Erica Ocampo, Director of Sustainability, Sims Limited
Since August 2019, Erica Ocampo has served as the Global Director of Sustainability for Sims Limited, a newly created position. She has led the development of science-based, company-wide sustainability strategy aligned to the company’s purpose narrative and growth strategy. From data management to climate change goals development, Erica is integrating ESG [Environmental, Social, and Governance] principles across the company.
Prior to Sims, Ocampo worked for Dow starting in 2007 where she spent three years as a plastics technical support & development engineer for the Latin America region’s rigid packaging, pipes and rotomolding markets. In 2010, she then began working with the Environmental, Health and Safety department overseeing environmental regulations and compliance for several units at Dow Texas operations as an environmental specialist. In 2012, Erica took the North America sustainability and advocacy manager role for Dow Packaging and Specialty Plastics. In this capacity, Ocampo worked to facilitate the implementation of energy recovery projects, worked with the entire value chain to address sustainability challenges faced by plastic packaging, and collaborated with other sustainability industry leaders. In 2015, Ocampo moved to the corporate sustainability group, where she was responsible for Dow’s sustainability reporting, including Dow’s Annual Sustainability Report and Dow’s annual submission to the Dow Jones Sustainability Index. Ocampo was also responsible for the development and annual evaluation of Dow’s Sustainable Chemistry Index, which measures each the sustainability performance of each business unit. She also developed and led Dow’s Sustainability Academy; an employee development program that provides participants with the tools needed to bring sustainability business insights into their day-to-day jobs as well as hands-on experience with sustainability project. In 2017, Ocampo became the global sustainability strategy manager for Dow’s Consumer Solutions business. In this role, she focused on the strategy development across the business to align to Dow’s 2025 Sustainability Goals and manage key external value chain partnerships.
Ocampo received a master’s degree in sustainability and environmental management from Harvard University Extension School and a Bachelor of Science degree in chemical engineering from the New Mexico Institute of Mining and Technology. Ocampo is passionate about sustainability and is determined to drive value from ESG risks and opportunities to support the alignment of society’s values with market forces.
Prior to joining Sims Limited, you spent 12 years with Dow. What did you learn at Dow that is proving to be most valuable in executing your responsibilities with Sims Limited?
I learned a lot working at Dow, and I was fortunate that I was able to grow in the sustainability field, as it was just becoming mainstream. Here are a couple of things I learned while at Dow:
It is all about people. You spend so much time interacting with people at work that inevitably they will have an impact on you and you on them. Through my time at Dow, I connected with so many wonderful individuals that helped me grow as a professional and as a person. Some provided me with technical knowledge, others with advice; some served as role models, while others offered me career opportunities, and many became my friends.
While I did not see myself as particularly good at networking, with time I learned that I was good at it just in my own way. To me, networking needs to feel genuine, which is a little slower but deeper. Your network makes you stronger, and having others that are willing to help you when you need it and that want to work with you, is priceless. Remember, it is a two-way street: give back.
Take control of your career path and brand yourself. I was on my second year at Dow when I started learning about what sustainability is and it immediately resonated with me. I decided to pursue a masters in Sustainability and Environmental Management while working. I made sure to share the knowledge I was gaining with others, proposing and implementing initiatives, and more importantly, providing clarity to my leaders and mentors to where I wanted to go. That way, when a sustainability related opportunity came up, my name started to be associated with it. Success does not look the same for everybody, so be honest with yourself and create your own path.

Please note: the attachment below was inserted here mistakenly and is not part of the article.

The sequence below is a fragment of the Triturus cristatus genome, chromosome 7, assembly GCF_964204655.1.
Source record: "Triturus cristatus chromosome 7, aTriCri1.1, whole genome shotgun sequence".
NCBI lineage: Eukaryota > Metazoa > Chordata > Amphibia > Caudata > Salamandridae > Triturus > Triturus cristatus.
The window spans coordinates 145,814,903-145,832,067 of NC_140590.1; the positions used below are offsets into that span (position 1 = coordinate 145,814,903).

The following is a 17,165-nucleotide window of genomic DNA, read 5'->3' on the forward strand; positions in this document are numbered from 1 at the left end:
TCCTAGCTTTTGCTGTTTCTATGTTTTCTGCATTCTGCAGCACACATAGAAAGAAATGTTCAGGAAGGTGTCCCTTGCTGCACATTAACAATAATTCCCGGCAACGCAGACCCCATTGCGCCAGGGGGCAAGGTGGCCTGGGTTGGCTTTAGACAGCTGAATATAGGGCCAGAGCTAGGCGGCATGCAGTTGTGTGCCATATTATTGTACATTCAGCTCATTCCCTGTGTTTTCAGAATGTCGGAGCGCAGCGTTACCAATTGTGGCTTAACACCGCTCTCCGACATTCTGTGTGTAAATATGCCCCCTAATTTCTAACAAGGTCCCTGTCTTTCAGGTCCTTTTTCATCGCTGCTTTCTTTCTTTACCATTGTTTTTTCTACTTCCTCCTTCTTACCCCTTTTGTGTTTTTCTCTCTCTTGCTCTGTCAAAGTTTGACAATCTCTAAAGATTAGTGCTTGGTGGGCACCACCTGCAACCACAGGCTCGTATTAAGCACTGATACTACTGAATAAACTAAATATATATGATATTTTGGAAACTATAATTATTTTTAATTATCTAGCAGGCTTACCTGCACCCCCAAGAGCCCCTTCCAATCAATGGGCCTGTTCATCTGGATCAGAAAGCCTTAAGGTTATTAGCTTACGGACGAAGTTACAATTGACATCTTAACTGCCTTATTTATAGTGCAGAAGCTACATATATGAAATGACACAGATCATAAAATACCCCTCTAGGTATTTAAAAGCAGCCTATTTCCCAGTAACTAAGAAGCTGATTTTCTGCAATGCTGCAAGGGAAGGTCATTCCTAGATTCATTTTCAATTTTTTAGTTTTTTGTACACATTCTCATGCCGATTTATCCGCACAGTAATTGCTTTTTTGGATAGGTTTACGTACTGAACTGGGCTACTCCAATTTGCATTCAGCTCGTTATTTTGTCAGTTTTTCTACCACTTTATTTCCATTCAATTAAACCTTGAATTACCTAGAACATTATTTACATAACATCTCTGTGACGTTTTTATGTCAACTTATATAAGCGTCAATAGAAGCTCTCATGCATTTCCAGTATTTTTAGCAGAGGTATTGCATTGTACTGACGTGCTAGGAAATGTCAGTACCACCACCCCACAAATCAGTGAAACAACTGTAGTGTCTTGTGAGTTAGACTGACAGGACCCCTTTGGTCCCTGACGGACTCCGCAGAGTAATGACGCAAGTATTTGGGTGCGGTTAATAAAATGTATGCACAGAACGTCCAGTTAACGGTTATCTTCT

Think about legacy early on and help others thrive. Often, the concept of legacy comes up towards the end of one’s career. As a young professional, you are trying to figure out your work and move up the ladder. You might think that only with more work experience you will have enough wisdom, power and time to work on legacy. Perhaps, this is because most people might see legacy as one grand event that affects many people. The reality of it, as I see it, is that each of us is building legacy everyday through the actions we take and the people we touch. It does not have to be big.
When I joined the company, I was at Freeport, TX- one of the largest sites, and I thought it would be great to have an event for Earth Day. So there I was, with five peers and 3 posters in the cafeteria, distributing seeds to people coming by. Funny to think about it now. But it got better and better every year, with external organizations such as The Nature Conservancy and Ocean Conservancy joining us, with employees presenting posters about projects they were working on, and games and prizes to actively engage with the more than 400 people that came during the 90 minute event. I ran it for 3 years but it continued growing without me, and that was a great feeling. Empowering and inspiring others fills me with joy.
What were some of the more memorable adjustments you had to make as you transitioned from your university years to your first job in industry? Any advice for people currently in university to ease their path?
I had the amazing opportunity to travel extensively for work: more than 65% of the time, in my first job out of college. At first, the notion of traveling made it very exciting and glamorous. So there I was, fresh out of school, visiting customers, representing a global company in another country as the expert of the application at hand. That feeling of being a real grown up, with a big responsibility, where I was not only representing myself but an organization, took a while to sink-in. However, knowing that I was part of a team of seasoned experts strengthened my confidence because I knew I was not really alone. My advice is to truly value being part of a team, reach out to your team members and trust in yourself and your abilities.
How did your parents influence your leadership style?
Inclusive Leadership: I am originally from Medellin, Colombia and I always saw my parents treat everybody with respect and give them time and attention, regardless of where they came from. They were interested in learning about the life story of others and that is something I inherited. There is a lot of wisdom to be learned by listening and learning about others and their paths and their stories of struggle, which connect us all as part of our human condition. This inherited curiosity about people makes it simple for me to connect with others and feel comfortable around strangers.